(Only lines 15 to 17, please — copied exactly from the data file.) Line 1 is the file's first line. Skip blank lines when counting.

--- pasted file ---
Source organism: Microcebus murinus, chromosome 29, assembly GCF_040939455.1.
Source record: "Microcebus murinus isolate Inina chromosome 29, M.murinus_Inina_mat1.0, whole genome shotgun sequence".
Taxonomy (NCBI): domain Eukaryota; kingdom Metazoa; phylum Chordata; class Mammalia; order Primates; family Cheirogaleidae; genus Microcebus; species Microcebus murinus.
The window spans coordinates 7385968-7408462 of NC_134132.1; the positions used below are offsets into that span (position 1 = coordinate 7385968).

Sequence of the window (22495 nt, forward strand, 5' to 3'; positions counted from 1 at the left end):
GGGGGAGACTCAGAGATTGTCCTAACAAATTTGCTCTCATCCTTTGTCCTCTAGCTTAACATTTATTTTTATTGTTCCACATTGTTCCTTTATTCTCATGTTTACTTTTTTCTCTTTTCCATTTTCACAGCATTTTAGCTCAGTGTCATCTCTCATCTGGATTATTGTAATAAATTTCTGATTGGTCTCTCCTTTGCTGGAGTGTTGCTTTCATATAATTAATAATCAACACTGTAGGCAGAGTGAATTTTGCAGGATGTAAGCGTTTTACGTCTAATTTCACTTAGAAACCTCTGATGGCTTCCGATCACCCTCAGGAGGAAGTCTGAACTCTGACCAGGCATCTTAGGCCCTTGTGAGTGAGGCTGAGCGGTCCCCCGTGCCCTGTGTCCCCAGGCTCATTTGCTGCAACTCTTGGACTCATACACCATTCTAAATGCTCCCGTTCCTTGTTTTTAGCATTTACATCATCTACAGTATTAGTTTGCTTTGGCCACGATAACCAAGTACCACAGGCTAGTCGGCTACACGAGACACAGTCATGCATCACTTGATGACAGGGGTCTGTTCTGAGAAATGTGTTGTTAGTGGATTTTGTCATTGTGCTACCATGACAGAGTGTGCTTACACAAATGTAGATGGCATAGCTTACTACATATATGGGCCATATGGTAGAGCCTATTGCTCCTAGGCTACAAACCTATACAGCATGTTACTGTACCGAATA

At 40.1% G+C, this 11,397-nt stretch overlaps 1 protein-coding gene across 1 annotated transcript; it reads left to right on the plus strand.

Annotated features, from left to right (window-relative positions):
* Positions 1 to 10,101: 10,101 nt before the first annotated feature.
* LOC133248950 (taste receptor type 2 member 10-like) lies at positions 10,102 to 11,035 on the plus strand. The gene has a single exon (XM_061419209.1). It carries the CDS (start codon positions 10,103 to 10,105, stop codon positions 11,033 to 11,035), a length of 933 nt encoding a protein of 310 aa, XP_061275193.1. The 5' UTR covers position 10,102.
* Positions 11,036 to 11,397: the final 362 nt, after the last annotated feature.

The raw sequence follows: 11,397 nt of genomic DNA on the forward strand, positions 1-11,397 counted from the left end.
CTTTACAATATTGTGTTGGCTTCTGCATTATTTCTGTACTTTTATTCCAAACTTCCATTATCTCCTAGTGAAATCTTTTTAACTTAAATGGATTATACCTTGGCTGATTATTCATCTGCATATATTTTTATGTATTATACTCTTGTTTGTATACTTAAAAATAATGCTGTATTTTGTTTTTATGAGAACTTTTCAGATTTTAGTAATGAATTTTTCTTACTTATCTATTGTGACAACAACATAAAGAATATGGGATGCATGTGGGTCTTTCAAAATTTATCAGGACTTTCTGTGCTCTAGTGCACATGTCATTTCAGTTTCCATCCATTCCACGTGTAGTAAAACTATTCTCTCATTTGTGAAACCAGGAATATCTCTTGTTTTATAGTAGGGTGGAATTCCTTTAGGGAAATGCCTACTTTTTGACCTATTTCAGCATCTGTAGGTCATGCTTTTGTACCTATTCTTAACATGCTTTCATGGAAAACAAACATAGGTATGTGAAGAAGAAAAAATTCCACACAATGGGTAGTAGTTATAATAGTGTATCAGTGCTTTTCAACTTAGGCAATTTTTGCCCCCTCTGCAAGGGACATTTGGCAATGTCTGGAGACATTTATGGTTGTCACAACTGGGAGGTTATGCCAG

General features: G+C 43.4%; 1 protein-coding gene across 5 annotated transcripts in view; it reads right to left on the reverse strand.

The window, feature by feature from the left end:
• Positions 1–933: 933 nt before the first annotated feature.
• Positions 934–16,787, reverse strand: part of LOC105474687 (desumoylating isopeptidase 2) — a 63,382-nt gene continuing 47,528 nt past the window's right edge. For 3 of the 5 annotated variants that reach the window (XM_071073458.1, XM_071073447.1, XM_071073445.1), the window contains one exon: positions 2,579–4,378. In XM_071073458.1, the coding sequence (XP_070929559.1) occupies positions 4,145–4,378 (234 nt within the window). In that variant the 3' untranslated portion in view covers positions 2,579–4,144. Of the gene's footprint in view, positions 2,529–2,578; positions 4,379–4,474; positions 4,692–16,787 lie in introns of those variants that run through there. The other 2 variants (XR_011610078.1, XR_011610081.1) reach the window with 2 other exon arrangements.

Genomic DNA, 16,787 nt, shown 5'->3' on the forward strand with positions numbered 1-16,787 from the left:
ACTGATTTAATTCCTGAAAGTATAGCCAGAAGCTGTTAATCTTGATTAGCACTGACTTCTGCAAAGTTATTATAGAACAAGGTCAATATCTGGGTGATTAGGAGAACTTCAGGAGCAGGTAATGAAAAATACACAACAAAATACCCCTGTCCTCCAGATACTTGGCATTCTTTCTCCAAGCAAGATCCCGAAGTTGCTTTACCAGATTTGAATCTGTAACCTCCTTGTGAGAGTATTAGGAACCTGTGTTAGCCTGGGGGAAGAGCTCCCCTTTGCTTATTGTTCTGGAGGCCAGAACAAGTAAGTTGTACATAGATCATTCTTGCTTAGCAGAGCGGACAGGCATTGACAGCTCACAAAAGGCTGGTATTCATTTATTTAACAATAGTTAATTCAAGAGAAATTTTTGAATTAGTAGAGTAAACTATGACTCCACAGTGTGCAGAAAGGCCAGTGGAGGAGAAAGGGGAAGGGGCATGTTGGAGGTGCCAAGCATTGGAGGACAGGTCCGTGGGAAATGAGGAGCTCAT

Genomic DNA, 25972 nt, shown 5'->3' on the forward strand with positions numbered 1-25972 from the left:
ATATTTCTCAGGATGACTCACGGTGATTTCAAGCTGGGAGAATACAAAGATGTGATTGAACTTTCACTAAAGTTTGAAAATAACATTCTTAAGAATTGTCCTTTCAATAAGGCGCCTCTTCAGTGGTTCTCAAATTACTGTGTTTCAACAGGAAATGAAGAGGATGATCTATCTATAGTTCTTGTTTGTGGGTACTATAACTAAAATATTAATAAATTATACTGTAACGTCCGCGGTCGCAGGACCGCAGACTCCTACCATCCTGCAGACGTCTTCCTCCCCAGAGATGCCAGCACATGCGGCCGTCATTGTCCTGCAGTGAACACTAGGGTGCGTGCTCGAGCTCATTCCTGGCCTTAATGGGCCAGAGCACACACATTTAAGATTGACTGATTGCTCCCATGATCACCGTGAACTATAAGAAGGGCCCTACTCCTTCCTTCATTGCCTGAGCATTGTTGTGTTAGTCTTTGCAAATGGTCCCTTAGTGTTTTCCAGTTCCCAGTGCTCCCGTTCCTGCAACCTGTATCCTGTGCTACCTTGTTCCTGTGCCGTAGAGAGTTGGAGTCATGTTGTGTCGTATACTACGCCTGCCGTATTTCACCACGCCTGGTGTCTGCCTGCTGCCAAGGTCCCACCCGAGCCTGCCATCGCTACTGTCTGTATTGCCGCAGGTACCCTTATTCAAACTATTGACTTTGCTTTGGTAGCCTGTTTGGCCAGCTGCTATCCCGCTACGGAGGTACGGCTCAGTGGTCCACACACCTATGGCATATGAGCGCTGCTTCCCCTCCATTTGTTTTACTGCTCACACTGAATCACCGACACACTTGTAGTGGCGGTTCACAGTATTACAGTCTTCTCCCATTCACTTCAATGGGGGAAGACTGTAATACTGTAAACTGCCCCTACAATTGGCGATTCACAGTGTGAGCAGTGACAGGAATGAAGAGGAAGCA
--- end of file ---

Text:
The window, feature by feature from the left end:
• Positions 1–933: 933 nt before the first annotated feature.
• Positions 934–16,787, reverse strand: part of LOC105474687 (desumoylating isopeptidase 2) — a 63,382-nt gene continuing 47,528 nt past the window's right edge. For 3 of the 5 annotated variants that reach the window (XM_071073458.1, XM_071073447.1, XM_071073445.1), the window contains one exon: positions 2,579–4,378. In XM_071073458.1, the coding sequence (XP_070929559.1) occupies positions 4,145–4,378 (234 nt within the window). In that variant the 3' untranslated portion in view covers positions 2,579–4,144. Of the gene's footprint in view, positions 2,529–2,578; positions 4,379–4,474; positions 4,692–16,787 lie in introns of those variants that run through there. The other 2 variants (XR_011610078.1, XR_011610081.1) reach the window with 2 other exon arrangements.